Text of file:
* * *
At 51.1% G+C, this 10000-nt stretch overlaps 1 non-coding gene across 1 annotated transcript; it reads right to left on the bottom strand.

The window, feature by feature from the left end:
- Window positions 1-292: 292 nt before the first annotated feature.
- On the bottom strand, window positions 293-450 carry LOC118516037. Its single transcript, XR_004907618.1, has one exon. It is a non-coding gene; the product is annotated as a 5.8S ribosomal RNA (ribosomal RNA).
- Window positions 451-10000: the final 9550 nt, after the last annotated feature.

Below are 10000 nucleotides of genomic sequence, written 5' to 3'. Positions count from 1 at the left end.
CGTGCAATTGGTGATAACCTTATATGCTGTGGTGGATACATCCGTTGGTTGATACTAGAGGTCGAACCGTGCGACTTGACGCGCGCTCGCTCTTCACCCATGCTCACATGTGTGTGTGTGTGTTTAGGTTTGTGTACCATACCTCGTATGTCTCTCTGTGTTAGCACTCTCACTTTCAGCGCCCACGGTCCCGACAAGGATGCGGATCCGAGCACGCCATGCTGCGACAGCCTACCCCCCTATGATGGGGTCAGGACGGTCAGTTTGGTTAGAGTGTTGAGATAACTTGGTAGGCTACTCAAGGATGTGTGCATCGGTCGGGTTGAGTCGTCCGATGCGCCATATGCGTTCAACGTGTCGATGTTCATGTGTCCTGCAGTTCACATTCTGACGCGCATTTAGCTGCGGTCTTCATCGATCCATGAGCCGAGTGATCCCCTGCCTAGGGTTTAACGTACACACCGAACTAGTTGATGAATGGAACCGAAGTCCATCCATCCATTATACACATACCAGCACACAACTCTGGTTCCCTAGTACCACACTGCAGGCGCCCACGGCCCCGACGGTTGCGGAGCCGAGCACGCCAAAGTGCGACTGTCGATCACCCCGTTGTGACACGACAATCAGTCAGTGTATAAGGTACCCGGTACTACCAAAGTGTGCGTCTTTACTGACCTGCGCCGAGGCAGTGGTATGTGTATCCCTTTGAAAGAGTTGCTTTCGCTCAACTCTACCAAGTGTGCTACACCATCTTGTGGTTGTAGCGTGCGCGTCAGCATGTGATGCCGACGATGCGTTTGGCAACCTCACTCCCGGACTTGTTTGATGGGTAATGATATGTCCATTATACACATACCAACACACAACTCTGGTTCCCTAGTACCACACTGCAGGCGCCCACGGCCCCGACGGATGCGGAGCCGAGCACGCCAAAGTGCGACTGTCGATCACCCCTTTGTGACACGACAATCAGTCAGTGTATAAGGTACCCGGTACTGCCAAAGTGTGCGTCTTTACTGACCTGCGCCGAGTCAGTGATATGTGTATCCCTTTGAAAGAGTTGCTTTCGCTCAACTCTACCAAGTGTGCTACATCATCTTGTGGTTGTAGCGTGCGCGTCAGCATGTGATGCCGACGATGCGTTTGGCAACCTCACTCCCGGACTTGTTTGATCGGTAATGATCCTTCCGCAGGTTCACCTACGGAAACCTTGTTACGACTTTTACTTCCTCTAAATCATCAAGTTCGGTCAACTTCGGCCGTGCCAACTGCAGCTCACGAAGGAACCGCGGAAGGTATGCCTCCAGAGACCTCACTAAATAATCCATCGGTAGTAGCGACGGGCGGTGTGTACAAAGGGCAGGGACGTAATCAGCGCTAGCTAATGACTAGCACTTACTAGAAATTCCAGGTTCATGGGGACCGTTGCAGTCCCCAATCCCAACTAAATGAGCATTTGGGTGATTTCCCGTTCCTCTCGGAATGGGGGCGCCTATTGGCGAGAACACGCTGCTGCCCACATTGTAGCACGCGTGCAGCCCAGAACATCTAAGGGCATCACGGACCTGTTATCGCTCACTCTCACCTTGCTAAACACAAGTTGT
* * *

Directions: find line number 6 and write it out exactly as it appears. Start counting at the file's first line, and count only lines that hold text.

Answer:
Below are 10000 nucleotides of genomic sequence, written 5' to 3'. Positions count from 1 at the left end.